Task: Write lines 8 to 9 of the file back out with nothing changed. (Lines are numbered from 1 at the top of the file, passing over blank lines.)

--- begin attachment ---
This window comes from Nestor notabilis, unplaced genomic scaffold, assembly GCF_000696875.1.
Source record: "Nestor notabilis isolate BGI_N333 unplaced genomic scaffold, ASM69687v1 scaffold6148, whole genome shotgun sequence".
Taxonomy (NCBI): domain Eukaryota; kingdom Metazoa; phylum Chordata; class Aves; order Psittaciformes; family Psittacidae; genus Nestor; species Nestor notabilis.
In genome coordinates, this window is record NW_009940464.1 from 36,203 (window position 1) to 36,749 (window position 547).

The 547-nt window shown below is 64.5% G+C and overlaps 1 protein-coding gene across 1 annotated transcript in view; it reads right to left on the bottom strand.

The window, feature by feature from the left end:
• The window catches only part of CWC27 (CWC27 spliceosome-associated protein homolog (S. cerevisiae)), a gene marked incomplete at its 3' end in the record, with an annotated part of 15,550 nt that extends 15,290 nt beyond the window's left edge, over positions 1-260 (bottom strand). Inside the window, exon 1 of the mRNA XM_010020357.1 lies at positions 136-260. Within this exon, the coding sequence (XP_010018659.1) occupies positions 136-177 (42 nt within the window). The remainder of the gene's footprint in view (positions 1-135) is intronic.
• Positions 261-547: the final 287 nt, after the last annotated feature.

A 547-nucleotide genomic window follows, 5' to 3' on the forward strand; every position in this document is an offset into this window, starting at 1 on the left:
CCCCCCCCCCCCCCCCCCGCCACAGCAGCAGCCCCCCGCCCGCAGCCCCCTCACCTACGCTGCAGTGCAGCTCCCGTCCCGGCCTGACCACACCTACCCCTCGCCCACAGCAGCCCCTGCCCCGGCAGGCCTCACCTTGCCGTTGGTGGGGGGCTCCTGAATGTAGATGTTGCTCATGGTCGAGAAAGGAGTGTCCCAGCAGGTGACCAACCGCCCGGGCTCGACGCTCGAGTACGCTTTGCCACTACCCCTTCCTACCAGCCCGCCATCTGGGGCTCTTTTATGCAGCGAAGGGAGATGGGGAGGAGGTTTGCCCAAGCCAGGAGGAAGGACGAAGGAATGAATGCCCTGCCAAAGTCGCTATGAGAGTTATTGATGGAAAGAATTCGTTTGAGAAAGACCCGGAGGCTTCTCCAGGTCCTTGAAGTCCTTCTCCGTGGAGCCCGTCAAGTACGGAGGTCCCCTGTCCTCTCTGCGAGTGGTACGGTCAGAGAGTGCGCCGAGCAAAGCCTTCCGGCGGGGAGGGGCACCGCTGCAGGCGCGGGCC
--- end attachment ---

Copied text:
• Positions 261-547: the final 287 nt, after the last annotated feature.

A 547-nucleotide genomic window follows, 5' to 3' on the forward strand; every position in this document is an offset into this window, starting at 1 on the left: